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Advice to Caregivers from Australia

Australian elder care expert and guest poster Jane Bongato has sent us her thoughts for caregivers of aging parents.  We at Inside Aging Parent Care certainly agree with her ideas.

One of the ways I tried to help Dad hold on to some of his independence was to ask him to put the bills in envelops, stamp and address them while I wrote the checks.  At first he didn’t want to go to the trouble of writing his return address, but I was able to convince him that doing that was a help to me.  This had the additional benefit of reinforcing his memory of his new address in Denver.

Thanks, Jane, for sharing your expertise.

Family Dynamics:  Tips to a Positive Caring for the Elderly

At one point in a person’s life, the role of being cared for will change to being the one taking care of your loved ones. When this happens, it can be both rewarding and challenging. The person you once looked to as a pillar of strength may now need your help which can sometimes cause you to be uncertain of how best to enter that role reversal.

But caring for elderly family members can be an incredibly rewarding experience. While you both go through the challenges of aging together you will develop a deeper bond that will allow you to feel closer to your loved ones. Many people also experience a feeling of satisfaction that they are able to give back a portion of what was given to them early on in life. Still, the challenges exist to balance work, your own family and caring for your elderly loved ones at the same time.

To help with this delicate balance, here are a few important tips to help you focus on the positive of being able to help your family member while overcoming the challenges that come with this new role and duty.

 

  • Plan together as frequently as possible – Your aging family members are likely unhappy about the changes they are experiencing with their health and they want to continue having a say in the treatment they receive. While you are the best person to care for them, it is important to give them a voice and make sure they know that their opinion and preferences are being heard as they go in for treatment and care.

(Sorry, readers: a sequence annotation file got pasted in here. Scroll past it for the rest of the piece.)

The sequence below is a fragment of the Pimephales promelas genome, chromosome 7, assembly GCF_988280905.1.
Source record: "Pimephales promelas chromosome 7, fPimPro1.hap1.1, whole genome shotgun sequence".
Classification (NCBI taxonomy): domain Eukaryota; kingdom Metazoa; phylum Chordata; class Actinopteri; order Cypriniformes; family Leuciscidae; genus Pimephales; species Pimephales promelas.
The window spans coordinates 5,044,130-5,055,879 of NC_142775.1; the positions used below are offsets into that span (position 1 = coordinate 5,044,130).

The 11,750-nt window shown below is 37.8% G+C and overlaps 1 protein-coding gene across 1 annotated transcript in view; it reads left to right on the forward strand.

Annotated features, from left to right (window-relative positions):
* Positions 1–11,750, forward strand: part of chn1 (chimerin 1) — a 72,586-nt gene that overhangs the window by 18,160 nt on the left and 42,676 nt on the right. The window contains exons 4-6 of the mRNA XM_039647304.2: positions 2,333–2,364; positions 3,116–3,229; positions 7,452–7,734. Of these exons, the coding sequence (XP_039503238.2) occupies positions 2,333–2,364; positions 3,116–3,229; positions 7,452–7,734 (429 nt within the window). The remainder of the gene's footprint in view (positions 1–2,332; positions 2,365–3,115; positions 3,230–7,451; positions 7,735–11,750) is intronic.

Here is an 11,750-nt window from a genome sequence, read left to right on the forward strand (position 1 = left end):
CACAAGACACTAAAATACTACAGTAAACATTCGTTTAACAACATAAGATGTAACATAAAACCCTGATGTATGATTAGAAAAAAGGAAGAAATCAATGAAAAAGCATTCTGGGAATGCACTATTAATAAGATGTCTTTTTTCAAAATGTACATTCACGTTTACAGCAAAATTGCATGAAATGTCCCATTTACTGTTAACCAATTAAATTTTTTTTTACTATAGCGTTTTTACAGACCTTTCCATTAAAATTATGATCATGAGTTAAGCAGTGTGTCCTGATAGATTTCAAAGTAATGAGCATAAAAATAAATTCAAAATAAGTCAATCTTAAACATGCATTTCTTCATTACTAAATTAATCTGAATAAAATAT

• Sometimes the best thing you can do is just listen – Lending a listening ear can be your best move when your family member is frustrated at their health and their decrease level of freedom. To overcome this, sometimes the best thing you can do is to let them vent their frustration to you. If you try to stop them from being negative or talking about their condition too much, you risk creating a rift that will cause them to keep their stress and anxiety inside which can have worsening affects to their health and drive you both apart.
  • Encourage them to be as independent as possible – Although your family member may not be able to perform all of the same functions as they used to, they may still have some independence that they can hold on to. In some cases, they may give this independence up because certain tasks become more difficult. It is important to remind them that these tasks are still not impossible for them and encourage them to act on their own as often as possible. This will help them to maintain their strength and give them a positive mental boost that can have a healthy effect on their overall well-being.
  • Take care of yourself – While you undoubtedly love your aging family member and want to be there for them as much as possible, it is important to take care of yourself in the process. If you get sick or burnt out because of too many long hours caring for them and your own family, you will be less of an asset and may not be able to help any further even though you may want to. Instead, focus on taking care of yourself by keeping up your exercise regimen, your job and your own family life with your spouse and children.
  • Arrange for assisted living or in home care – At some point, you may be faced with the decision to put your elderly family member into an assisted living center or to hire in home care to help with the daily tasks that may be too much for you to take on completely on your own. This is a difficult decision for some people as it is expensive and may make the elderly parent feel as if their family is not willing to help in their time of need. However, the step is important for the overall health of you and your aging loved one. By hiring help, you will avoid getting burnt out and your loved one can get the care that they need.

You love your family and want to do everything for them, but taking care of your own health and well-being must also take priority.

Author’s Bio:

Jane Bongato is part of the team behind Open Colleges, Australia’s provider of aged care courses.   She usually writes about senior/elder care.  On her spare time, she loves to read, paint or meet with friends.

 

 

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1 comment to Advice to Caregivers from Australia

  • How to care for the elderly is a tough question. Australia’s population is ageing rapidly so it is becoming an increasingly pertinent question for many of us. The home and community care options becoming increasingly available are fantastic for people who need just a little help to stay in their own homes and give the family some respite from doing all the heavy lifting themselves. Unfortunately, for many others, having to enter an aged care facility to receive the level of care they require often becomes a necessity.

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